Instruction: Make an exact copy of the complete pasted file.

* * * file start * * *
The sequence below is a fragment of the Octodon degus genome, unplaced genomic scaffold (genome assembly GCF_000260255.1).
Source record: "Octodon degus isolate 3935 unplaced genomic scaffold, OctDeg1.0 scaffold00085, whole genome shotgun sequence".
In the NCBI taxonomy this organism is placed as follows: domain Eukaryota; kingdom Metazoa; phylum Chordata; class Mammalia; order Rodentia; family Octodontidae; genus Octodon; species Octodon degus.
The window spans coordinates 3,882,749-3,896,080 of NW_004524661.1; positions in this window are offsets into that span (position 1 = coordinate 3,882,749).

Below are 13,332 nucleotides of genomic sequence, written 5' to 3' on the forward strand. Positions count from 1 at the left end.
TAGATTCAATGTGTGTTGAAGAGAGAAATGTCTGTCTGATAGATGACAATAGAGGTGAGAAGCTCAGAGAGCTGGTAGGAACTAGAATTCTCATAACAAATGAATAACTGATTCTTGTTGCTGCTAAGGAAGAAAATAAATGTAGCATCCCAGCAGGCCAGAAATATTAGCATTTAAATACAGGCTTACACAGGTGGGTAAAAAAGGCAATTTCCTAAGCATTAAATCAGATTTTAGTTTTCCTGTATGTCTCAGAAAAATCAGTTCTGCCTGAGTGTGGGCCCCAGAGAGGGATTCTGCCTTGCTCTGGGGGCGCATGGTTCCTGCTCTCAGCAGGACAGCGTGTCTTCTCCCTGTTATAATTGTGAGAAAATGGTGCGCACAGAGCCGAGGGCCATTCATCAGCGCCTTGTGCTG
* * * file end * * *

The sequence below is a fragment of the Octodon degus genome, unplaced genomic scaffold (genome assembly GCF_000260255.1).
Source record: "Octodon degus isolate 3935 unplaced genomic scaffold, OctDeg1.0 scaffold00085, whole genome shotgun sequence".
In the NCBI taxonomy this organism is placed as follows: domain Eukaryota; kingdom Metazoa; phylum Chordata; class Mammalia; order Rodentia; family Octodontidae; genus Octodon; species Octodon degus.
The window spans coordinates 3,882,749-3,896,080 of NW_004524661.1; positions in this window are offsets into that span (position 1 = coordinate 3,882,749).

Below are 13,332 nucleotides of genomic sequence, written 5' to 3' on the forward strand. Positions count from 1 at the left end.
TAGATTCAATGTGTGTTGAAGAGAGAAATGTCTGTCTGATAGATGACAATAGAGGTGAGAAGCTCAGAGAGCTGGTAGGAACTAGAATTCTCATAACAAATGAATAACTGATTCTTGTTGCTGCTAAGGAAGAAAATAAATGTAGCATCCCAGCAGGCCAGAAATATTAGCATTTAAATACAGGCTTACACAGGTGGGTAAAAAAGGCAATTTCCTAAGCATTAAATCAGATTTTAGTTTTCCTGTATGTCTCAGAAAAATCAGTTCTGCCTGAGTGTGGGCCCCAGAGAGGGATTCTGCCTTGCTCTGGGGGCGCATGGTTCCTGCTCTCAGCAGGACAGCGTGTCTTCTCCCTGTTATAATTGTGAGAAAATGGTGCGCACAGAGCCGAGGGCCATTCATCAGCGCCTTGTGCTG